The German government is reportedly unhappy with the way interim Deutsche Telekom chairman Helmut Sihler and chairman of the board Hans-Dieter Winkhaus is handling the confusing, misleading search for a successor.
Telekom is on the search for a new chairman
The search for a new CEO of Europe’s largest telecommunication company has been anything but a quiet affair.
Names of potential successors to interim CEO Helmut Sihler at Deutsche Telekom have been reported widely on an often daily basis, accompanied often by loud denials on both sides. A reported 20 potential successors, among them Porsche head Wendelin Wiedeking, Deutsche Post chairman Klaus Zumwinkel and Ulrich Schumacher of chip-maker Infineon, have so far turned down being considered for the job at the troubled telecommunication firm.
The lists have been widely criticized by both Telekom chairman of the board Hans-Dietrich Winkhaus and officials in the government. But for different reasons.
Winkhaus, who together with the 72-year-old Sihler is heading the search, has called the media reports “disruptive” and defended Telekom’s search.
“You can’t do things more discretely, better and quicker than we have done them,” said Winkhaus. The current candidate list is reportedly down to five, with a selection due most likely in December.
Government reportedly unhappy
Recent reports suggest government officials think otherwise. The weekly “Welt am Sonntag” newspaper reported that Chancellor Gerhard Schröder had asked his economics minister to take personal responsibility for the search for a new chair, and that there was widespread dissatisfaction with the way Winkhaus was handling the job. Members of Schröder's party told the newspaper that the government said the selection process was too chaotic.
The government, which has a 43 percent stake in Telekom, and Winkhaus have denied the report.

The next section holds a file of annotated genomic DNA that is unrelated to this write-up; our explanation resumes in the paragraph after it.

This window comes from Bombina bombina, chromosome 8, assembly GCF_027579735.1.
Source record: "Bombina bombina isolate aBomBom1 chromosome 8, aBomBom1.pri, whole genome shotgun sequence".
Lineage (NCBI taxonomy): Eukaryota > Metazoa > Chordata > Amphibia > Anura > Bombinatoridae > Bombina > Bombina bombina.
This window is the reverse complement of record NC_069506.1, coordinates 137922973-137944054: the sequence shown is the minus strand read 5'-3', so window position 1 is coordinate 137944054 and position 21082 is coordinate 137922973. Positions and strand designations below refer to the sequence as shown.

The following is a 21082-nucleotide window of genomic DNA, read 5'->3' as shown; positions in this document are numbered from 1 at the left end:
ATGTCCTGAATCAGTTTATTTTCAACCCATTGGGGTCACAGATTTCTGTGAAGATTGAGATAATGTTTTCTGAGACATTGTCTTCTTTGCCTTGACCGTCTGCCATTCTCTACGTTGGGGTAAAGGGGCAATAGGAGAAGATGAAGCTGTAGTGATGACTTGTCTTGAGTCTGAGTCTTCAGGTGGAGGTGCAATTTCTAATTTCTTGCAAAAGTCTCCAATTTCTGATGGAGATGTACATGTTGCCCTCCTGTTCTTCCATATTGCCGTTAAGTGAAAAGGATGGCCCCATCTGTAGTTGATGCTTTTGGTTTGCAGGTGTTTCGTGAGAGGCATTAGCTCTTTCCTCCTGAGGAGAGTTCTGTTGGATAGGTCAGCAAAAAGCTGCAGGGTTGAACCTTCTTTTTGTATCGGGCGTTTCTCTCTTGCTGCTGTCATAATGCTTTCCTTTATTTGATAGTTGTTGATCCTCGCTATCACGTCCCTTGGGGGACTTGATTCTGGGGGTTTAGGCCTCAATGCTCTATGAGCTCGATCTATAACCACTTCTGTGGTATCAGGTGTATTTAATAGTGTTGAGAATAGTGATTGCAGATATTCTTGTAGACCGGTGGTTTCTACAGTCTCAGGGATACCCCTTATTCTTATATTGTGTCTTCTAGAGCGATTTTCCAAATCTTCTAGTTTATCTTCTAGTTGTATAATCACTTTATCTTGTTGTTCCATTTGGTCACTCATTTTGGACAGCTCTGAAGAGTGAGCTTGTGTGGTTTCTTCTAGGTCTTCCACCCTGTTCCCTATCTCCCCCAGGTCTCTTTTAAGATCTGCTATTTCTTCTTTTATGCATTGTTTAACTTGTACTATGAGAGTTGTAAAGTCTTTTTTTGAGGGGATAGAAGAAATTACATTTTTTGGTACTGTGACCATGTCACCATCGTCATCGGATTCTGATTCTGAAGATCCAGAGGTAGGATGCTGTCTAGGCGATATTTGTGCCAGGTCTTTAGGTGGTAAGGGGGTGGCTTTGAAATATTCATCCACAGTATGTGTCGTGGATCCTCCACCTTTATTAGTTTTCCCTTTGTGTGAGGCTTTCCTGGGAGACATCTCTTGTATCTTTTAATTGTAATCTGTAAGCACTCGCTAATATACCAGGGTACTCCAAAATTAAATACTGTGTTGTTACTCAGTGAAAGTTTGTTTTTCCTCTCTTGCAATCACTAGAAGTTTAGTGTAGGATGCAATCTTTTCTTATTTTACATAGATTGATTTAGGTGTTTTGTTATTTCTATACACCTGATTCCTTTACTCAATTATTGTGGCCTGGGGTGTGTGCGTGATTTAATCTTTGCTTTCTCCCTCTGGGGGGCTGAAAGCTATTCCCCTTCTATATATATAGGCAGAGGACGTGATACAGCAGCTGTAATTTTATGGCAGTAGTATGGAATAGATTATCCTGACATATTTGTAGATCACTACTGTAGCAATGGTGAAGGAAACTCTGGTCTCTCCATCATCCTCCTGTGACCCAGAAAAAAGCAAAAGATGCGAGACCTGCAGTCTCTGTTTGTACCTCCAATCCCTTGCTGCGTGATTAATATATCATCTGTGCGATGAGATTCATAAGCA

Analyst Robert Vinall at DZ Bank in Frankfurt said it’s only natural that Schröder’s government should put pressure on Winkhaus and Sihler.
“Instrumental in getting Ron Sommer out was the key that there was going to be a smooth transition to the new head,” he said in a DW-WORLD interview.
Sommer left the company in July after Telekom amassed a 64 billion euro debt and the company’s stock dropped to an all time low. Sihler, the former chairman of a chemicals company, quickly took over.
He announced a strict and unpopular savings course that, among other things, would cut the 255,000-strong workforce by 50,000 jobs. He also said he would be leaving in January to make way for a younger chairman.
“A very tough job ahead of him”
Now the pressure is on and the list of replacements reportedly down to five candidates. The next chairman will have a mammoth responsibility in front of him. Saddled with a heavy debt and facing job cuts, Telekom looks to be a tough assignment. Sihler has already cut the advertising budget and plans to do the same to the travel budget, according to reports.
A complete list of measures will be unveiled at a meeting on Nov. 14 when Telekom presents the results of a strategic review. The new CEO should be in place a month after that.
“I think it’s fairly likely that a lot of the unpopular decisions will have been announced by then,” said Vinall. The burden then comes to this new person to push through the decisions and I think the new person will have a very tough job ahead of him.”